“In this case, an activist attorney demanded Jack create custom cakes in order to ‘test’ Jack and ‘correct the errors’ of his thinking, and the activist even threatened to sue Jack again if the case is dismissed for any reason,” ADF General Counsel Kristen Waggoner said in a statement. “Radical activists and government officials are targeting artists like Jack because they won’t promote messages on marriage and sexuality that violate their core convictions.”
The Colorado court’s ruling against Phillips “represents a disturbing trend: the weaponization of our justice system to ruin those with whom the activists disagree,” she added.
“We will appeal this decision and continue to defend the freedom of all Americans to peacefully live and work according to their deeply held beliefs without fear of punishment,” she said.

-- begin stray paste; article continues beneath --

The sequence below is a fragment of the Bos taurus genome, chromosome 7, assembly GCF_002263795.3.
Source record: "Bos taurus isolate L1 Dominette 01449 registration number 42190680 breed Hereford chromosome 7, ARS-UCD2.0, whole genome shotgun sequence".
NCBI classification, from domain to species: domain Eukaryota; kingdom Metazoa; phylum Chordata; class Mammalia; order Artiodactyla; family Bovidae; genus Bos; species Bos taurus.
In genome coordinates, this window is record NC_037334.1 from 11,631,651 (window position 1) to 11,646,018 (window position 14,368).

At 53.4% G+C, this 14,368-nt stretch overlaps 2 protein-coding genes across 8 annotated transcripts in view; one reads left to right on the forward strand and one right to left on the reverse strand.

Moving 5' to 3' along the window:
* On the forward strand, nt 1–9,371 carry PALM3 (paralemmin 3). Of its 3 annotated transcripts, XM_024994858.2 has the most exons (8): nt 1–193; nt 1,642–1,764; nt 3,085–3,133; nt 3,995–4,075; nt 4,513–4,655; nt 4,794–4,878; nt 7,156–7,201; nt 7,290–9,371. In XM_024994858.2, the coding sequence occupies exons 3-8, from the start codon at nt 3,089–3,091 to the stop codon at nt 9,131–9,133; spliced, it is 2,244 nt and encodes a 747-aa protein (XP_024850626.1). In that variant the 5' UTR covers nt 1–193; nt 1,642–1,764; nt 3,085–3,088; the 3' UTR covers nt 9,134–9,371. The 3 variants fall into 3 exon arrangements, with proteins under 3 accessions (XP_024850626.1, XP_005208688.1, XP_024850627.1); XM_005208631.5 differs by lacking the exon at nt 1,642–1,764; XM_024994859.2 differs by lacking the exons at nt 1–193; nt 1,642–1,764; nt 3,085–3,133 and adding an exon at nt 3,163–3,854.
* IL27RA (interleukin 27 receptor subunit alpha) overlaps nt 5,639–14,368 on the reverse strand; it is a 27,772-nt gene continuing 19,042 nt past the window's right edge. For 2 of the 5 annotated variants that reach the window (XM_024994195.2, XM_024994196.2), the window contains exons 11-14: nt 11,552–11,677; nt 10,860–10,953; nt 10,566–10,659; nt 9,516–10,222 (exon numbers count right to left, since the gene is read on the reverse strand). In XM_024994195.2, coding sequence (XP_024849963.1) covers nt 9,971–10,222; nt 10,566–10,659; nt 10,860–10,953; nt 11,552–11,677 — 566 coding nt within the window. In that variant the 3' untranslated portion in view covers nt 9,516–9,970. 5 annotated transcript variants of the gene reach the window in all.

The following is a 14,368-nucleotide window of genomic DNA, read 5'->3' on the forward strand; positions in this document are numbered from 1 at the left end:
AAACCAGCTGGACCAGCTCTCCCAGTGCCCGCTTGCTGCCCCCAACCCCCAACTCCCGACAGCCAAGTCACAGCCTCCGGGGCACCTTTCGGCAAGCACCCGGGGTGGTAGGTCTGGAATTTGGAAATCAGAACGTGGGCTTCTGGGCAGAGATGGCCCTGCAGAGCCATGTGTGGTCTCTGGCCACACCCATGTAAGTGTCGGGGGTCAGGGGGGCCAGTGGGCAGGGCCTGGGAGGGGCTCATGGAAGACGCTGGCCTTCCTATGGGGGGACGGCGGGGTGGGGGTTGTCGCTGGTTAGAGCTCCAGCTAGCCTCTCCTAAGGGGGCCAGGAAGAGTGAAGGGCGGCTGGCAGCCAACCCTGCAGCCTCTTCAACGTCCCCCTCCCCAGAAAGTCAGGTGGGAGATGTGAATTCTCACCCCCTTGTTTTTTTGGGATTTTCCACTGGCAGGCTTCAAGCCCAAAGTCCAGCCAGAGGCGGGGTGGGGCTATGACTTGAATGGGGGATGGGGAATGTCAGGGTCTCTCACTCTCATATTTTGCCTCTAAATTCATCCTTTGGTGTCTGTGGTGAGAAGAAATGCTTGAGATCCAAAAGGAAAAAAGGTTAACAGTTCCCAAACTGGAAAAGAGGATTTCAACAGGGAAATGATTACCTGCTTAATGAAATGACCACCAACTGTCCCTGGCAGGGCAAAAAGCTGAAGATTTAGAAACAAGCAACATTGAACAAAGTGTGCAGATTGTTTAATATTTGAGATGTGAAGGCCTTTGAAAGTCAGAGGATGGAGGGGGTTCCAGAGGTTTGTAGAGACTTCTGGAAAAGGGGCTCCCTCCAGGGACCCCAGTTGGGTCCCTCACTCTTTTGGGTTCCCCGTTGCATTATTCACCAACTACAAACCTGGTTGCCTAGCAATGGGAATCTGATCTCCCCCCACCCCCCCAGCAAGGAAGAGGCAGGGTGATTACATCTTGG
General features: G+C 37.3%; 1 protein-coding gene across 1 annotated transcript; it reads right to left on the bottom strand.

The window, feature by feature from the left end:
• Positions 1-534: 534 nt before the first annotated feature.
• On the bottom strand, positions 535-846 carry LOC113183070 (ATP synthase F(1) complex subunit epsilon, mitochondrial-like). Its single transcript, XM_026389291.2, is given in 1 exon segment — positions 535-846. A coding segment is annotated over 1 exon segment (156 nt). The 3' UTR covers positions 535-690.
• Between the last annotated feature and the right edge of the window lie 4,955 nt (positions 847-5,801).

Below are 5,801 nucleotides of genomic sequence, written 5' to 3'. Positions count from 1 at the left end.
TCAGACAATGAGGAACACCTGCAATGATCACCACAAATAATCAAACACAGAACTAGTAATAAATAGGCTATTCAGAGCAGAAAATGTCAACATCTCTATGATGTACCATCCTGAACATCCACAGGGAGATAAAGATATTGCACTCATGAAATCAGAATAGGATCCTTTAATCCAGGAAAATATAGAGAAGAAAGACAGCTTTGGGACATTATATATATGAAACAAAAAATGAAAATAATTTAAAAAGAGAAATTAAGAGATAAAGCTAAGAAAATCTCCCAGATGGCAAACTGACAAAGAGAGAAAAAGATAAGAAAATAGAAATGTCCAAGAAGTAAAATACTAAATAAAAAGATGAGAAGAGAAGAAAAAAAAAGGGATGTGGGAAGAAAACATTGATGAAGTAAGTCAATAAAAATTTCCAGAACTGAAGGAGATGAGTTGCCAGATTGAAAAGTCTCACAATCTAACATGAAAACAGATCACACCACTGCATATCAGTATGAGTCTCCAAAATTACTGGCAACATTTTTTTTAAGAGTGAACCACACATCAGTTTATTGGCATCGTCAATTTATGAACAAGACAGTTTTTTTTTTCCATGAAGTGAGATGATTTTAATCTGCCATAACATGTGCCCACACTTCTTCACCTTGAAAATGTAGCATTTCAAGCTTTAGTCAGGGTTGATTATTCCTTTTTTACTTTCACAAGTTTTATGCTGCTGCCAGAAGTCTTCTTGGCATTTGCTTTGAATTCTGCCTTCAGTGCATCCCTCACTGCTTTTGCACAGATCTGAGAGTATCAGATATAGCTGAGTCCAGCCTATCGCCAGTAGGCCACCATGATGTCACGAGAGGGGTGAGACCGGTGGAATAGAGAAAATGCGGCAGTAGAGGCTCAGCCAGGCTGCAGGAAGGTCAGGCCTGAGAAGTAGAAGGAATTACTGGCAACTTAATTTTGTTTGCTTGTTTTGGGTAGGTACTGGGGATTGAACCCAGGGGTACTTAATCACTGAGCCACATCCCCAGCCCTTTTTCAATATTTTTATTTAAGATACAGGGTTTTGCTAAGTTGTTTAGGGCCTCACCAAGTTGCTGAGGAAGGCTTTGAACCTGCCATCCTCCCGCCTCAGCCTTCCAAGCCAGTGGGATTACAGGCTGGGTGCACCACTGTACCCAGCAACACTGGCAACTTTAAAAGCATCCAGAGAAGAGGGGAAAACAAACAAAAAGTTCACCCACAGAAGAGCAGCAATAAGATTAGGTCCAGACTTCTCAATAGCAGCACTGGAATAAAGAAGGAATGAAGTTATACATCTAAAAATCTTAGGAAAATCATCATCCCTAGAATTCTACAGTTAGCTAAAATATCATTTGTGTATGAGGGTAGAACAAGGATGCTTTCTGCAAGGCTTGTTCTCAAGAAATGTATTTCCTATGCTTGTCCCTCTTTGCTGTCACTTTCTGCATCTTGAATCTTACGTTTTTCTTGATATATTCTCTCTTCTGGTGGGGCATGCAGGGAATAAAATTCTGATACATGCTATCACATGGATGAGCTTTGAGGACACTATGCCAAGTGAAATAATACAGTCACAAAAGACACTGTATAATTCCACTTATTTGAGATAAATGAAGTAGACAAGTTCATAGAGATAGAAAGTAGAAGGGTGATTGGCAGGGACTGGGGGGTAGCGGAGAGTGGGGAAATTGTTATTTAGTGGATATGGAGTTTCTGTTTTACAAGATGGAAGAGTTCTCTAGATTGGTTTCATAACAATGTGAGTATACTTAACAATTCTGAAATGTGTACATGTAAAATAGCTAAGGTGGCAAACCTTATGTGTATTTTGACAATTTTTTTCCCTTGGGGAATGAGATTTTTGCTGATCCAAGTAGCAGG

Judge A. Bruce Jones ruled on Wednesday that Phillips’s refusal to make a cake for left-wing activist Autumn Scardina violated Colorado’s Anti-Discrimination Act.
“The anti-discrimination laws are intended to ensure that members of our society who have historically been treated unfairly, who have been deprived of even the every-day right to access businesses to buy products, are no longer treated as ‘others.’ This case is about one such product—a pink and blue birthday cake—and not compelled speech,” he wrote.
Sen. Ted Cruz, R-Texas, blasted the decision, calling it blatant “religious persecution.”
Shameful. This is religious persecution. Naked & unabashed.
And it is lawless disregard of binding Supreme Court precedent. https://t.co/6vLc5zo0N5
— Ted Cruz (@tedcruz) June 16, 2021